St. Teresa’s Church in the Mundy Pond area of St. John’s, Nfld. Photo from Facebook

Newfoundland Catholics bid farewell to parishes

  • September 30, 2022

As the reality of losing their parishes comes to fruition, Catholics in Newfoundland are feeling a wide array of emotions.

For many, a sense of tragedy is at the forefront — both for today’s parishioners who have lost their place of worship and for those whose suffering has led the Archdiocese of St. John’s to sell off a number of Church properties.

During his final homily as a celebrant at St. Agnes Parish in Pouch Cove, Nfld., Sept. 18, pastor Fr. Paul Lundrigan said he wanted to “speak spontaneously” about the reality of the situation.

“I wanted to acknowledge that we have gone through a real tragedy because of bad choices made years ago for decades. We are now suffering the consequences many years later,” said Lundrigan, alluding to the sexual abuses that took place at the Christian Brothers of Ireland-run Mount Cashel Orphanage that has left the archdiocese on the hook for compensation for the victims.

“Everyone thinks the same about compensating the victims of abuse, even though it happened before a lot of congregants were born — or when they were very small children. As a family, we take care of our own. These victims are our own.”

That pain has spread beyond the victims now, however.

“All our parishioners feel that, but they still feel pain as losing their parish feels like losing a sense of identity. There is anger at Church leaders for choices made long ago, and the fact they had little or no say with what happened to their properties when this all broke down.”

St. Agnes along with St. Pius X Parish in St. John’s were among the Newfoundland Catholic churches that celebrated their final Masses in September as the buildings were sold to pay reparations to Mount Cashel survivors who were abused in the 1940s, ’50s and’ 60s.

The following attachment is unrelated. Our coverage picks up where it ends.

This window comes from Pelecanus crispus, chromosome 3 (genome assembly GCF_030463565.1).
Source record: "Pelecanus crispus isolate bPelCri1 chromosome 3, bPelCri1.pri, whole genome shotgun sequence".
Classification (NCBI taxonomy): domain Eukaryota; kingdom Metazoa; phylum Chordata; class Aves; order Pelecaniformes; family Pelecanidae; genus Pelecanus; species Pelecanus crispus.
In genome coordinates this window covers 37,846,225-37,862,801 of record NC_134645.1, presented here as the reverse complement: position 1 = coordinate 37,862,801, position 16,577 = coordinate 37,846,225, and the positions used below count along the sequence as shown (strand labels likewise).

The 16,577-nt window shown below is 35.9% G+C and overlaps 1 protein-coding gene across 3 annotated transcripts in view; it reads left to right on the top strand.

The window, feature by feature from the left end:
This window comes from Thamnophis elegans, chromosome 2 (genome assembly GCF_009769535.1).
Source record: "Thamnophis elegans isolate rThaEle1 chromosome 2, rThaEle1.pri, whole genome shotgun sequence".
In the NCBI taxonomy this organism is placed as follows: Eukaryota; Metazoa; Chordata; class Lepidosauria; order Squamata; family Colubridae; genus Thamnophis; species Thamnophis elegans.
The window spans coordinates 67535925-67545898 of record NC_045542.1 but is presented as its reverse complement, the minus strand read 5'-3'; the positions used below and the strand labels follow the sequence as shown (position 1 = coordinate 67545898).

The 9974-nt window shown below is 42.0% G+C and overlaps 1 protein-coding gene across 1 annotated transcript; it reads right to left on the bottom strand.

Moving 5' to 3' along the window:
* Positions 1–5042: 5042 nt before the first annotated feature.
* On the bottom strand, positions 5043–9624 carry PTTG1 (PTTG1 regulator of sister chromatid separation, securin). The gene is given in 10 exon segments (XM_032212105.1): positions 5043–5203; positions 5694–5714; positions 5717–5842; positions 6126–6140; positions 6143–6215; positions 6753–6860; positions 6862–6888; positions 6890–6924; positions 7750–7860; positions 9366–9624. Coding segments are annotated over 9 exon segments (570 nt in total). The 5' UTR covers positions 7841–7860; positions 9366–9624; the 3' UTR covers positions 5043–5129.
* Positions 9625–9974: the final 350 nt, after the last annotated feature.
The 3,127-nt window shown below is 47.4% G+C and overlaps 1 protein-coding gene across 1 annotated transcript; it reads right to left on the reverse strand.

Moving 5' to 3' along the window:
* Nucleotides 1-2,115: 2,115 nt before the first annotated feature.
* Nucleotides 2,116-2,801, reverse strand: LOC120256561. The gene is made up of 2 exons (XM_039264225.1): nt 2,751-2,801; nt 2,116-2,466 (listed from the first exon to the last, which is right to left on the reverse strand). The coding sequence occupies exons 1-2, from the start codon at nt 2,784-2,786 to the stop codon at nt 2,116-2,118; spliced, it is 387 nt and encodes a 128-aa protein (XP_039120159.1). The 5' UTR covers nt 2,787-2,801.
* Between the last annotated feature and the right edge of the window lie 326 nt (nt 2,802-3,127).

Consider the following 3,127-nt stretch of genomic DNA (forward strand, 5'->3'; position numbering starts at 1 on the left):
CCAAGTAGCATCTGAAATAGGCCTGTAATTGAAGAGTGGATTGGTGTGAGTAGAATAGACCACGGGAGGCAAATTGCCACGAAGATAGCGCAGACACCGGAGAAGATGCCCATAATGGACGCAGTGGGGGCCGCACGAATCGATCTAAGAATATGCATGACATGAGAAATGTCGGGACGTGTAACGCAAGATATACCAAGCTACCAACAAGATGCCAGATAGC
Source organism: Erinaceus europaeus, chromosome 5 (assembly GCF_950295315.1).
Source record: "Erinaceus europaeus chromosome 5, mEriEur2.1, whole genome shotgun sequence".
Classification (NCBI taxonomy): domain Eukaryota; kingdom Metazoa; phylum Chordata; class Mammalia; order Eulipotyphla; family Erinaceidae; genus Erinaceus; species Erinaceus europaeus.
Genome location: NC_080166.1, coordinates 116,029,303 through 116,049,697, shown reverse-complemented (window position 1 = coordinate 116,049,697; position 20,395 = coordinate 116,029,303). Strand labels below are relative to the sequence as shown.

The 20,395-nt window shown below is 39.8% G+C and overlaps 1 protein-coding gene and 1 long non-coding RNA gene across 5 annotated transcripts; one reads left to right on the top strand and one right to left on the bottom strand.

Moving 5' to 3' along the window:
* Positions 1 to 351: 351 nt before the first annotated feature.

In mid-July, the Supreme Court of Newfoundland and Labrador ultimately approved the sale of 43 properties the archdiocese put up for sale after being found vicariously liable for the debts of the Christian Brothers, who were bankrupted by the original settlement, after bids were submitted in early June.

Lundrigan, who also served at St. Michael’s Parish in Flatrock, spoke with The Catholic Register about the transition many Newfoundland Catholics are embarking upon as they assimilate into a new congregation. Lundrigan, set to serve Holy Trinity Parish in Torbay going forward, did not mince words.

“The (change) will be very difficult. I think it will be successful in time, but there are always adjustments that need to be made. Your congregational experience is kind of like a family. Two people who choose to build relationship, each of them already having children of their own, decide to move in together and build a new home hopes it will work,” he said.

“There are dynamics in every family so it will take time to adjust, for people to find a place in the new community setting.”

Fr. John Sullivan, the pastor of Pius X, told the CBC about the “anger, sadness and sense of powerlessness” his congregation — and other Newfoundland Catholics — have experienced over the past year, while also recognizing the “suffering and the pain and the hurt and damage that the abuse victims suffered.”

“So that’s always been present,” he said. “As well, there’s a prayer for the victims and also praying that healing, even more healing, will occur for them through this process.”

The strong emotions being experienced throughout the province due to this seismic realignment has dissuaded St. John’s Archbishop Peter Hundt from accepting any media interviews. Hundt released a statement to The Register in early September explaining his reasoning.

“The sale of churches and the corresponding amalgamation of parishes is a distressing and emotional process for all the people and clergy of the archdiocese. It brings with it feelings of anger, loss, sadness, and for some people, even at times a sense of hopelessness. Out of respect for the parishioners and priests as they deal with these feelings and emotions, we will be declining all media requests for video and audio interviews at this time.”

Meanwhile, on Sept. 13 the Supreme Court of Newfoundland and Labrador approved the sale of Mary Queen of the World Parish in Mount Pearl to Calvary Baptist Church. The Mary Queen of the World community will vacate the building after the final Mass Oct. 2.

The parishioners are poised to join nearby St. Peter’s Parish. Fr. Wayne Dohey, who served as priest for both Mary, Queen of the World and St. Peter’s, said there is a plan to change the name of St. Peter’s to signify a fresh start.

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